Along with all the year-end festivities going on this week, it seems like UK retail has something else to celebrate: the complete turnaround of Dixons.

Along with all the year-end festivities going on this week, it seems like UK retail has something else to celebrate: the complete turnaround of Dixons.

Dixons chief executive Seb James has publicly declared that the company is out of the “hospital ward” after revealing first half underlying pre-tax profits of £32 million, its first profit in this period for six years.

It’s fantastic to see this fighting spirit coming from a high street retailer in the electronics space, especially because we’ve been hearing so many stories of this market’s imminent demise in recent years.

All too often, the media seems obsessed with companies that are either doing extremely well or who are struggling – but that means overlooking companies like Dixons that have staved off difficult trading conditions to make a complete turnaround.

Needless to say, the company has been helped by the fact that Best Buy and Comet have both exited the market. However, that is actually just one small factor in Dixon’s success.

Electronics retailing has been hit especially hard by the growth in e-commerce as consumers continue to turn to more flexible (and often cheaper) online options such as Amazon.

Dixons, however, made the bold decision to address weaknesses in this area by measures such as improving its service offering, engaging with customers more effectively and beefing up its multichannel capabilities.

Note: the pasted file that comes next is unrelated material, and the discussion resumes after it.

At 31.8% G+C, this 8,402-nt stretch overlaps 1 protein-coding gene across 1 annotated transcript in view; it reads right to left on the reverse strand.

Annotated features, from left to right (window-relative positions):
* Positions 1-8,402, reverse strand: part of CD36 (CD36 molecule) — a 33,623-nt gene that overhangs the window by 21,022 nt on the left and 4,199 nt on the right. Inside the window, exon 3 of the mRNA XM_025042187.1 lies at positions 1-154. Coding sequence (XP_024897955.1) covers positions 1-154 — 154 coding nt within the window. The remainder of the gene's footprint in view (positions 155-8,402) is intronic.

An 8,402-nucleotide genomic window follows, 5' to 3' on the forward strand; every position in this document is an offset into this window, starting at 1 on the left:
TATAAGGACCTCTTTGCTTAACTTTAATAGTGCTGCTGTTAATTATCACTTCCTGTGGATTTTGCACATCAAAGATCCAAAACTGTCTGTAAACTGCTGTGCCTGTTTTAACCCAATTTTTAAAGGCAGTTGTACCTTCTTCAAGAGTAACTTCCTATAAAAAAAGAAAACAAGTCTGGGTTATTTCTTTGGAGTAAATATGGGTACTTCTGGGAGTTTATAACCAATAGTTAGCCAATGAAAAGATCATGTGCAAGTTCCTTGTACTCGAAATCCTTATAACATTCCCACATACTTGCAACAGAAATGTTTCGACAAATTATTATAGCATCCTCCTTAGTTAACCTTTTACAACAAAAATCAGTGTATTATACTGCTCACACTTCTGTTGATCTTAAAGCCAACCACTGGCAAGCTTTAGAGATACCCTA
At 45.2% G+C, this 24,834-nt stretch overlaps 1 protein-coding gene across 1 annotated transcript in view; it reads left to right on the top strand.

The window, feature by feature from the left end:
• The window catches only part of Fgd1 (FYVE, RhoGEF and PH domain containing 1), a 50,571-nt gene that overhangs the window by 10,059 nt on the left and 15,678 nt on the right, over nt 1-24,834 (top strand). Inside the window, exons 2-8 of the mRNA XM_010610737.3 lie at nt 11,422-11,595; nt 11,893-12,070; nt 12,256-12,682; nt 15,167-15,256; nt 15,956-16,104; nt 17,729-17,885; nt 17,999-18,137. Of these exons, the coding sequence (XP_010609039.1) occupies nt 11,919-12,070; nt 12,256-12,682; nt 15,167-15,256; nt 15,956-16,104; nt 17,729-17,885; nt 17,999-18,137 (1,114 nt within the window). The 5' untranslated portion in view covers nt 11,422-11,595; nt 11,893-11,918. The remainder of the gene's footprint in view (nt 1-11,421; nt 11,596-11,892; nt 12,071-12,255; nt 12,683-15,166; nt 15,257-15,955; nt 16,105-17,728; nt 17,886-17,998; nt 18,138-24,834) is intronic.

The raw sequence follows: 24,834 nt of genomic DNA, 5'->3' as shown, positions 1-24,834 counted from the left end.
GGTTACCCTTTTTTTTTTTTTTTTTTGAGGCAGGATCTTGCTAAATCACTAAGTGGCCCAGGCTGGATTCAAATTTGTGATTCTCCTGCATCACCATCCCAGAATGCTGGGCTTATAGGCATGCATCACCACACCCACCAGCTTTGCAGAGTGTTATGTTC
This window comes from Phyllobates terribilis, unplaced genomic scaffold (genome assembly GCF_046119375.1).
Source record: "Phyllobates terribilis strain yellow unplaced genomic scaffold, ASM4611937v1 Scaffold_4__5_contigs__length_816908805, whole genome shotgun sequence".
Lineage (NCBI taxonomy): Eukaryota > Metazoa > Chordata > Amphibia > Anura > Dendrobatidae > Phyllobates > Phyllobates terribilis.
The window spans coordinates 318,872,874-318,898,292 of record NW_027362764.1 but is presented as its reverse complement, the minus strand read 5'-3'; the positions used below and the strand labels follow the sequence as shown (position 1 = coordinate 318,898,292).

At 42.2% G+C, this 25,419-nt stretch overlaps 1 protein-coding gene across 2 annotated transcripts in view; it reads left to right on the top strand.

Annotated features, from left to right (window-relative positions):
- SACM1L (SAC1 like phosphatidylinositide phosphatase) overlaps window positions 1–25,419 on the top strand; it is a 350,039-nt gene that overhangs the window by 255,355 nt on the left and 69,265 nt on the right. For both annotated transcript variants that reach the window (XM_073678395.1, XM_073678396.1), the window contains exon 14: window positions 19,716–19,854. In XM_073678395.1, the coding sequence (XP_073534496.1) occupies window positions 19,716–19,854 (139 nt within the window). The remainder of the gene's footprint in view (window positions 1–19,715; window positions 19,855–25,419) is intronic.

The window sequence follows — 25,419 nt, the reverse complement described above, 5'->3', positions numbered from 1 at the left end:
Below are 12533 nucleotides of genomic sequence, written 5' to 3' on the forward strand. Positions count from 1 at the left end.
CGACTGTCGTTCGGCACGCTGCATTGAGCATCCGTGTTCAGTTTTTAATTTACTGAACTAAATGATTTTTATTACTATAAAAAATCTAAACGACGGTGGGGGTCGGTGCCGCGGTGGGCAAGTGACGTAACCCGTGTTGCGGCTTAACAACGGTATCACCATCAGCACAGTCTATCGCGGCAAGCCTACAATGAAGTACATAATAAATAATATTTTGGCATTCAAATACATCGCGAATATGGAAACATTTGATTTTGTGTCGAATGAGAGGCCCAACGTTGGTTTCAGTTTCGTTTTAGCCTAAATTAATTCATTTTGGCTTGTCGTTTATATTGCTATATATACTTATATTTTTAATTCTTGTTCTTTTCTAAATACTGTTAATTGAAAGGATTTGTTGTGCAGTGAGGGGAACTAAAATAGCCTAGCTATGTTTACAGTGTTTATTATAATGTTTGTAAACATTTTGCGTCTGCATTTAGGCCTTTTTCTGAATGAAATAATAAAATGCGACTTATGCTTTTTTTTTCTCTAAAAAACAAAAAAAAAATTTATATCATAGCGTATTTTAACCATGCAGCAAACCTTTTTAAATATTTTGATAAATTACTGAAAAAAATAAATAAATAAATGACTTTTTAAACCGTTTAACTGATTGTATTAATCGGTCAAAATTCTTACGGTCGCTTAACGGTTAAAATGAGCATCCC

It’s a strategy that is clearly working and which shows no sign of abating. The company has already said that it will step up the fight against Amazon next year by ramping up its online customer service and launching a new app that allows shoppers to scan products in-store and compare prices with Dixons’ competitors.

Dixons’ in-store efforts haven’t gone unnoticed either. Its ‘Showhow’ service, which offers customers individual tutorials on their new products, has reported 76,000 sessions since the launch of the service in September 2012.

Dixons also has plans to improve the in-store experience even further with a number of retail innovations. This includes mobile and flexible fittings that will allow the retailer to adapt to new technology trends more quickly, as well as ‘heat map’ cameras that can provide valuable insight into how customers interact with different merchandise displays.

Seb James has committed to focusing on what Dixons customers actually want, rather than eye-catching initiatives.

Such innovations show that he is putting his money where his mouth is. And the results speak for themselves, with the company’s share price doubling over the past year.

For Dixons’ shoppers and investors alike, it looks like Christmas has come early this year – and the New Year is looking bright.

  • Dan Coen, director, Zolfo Cooper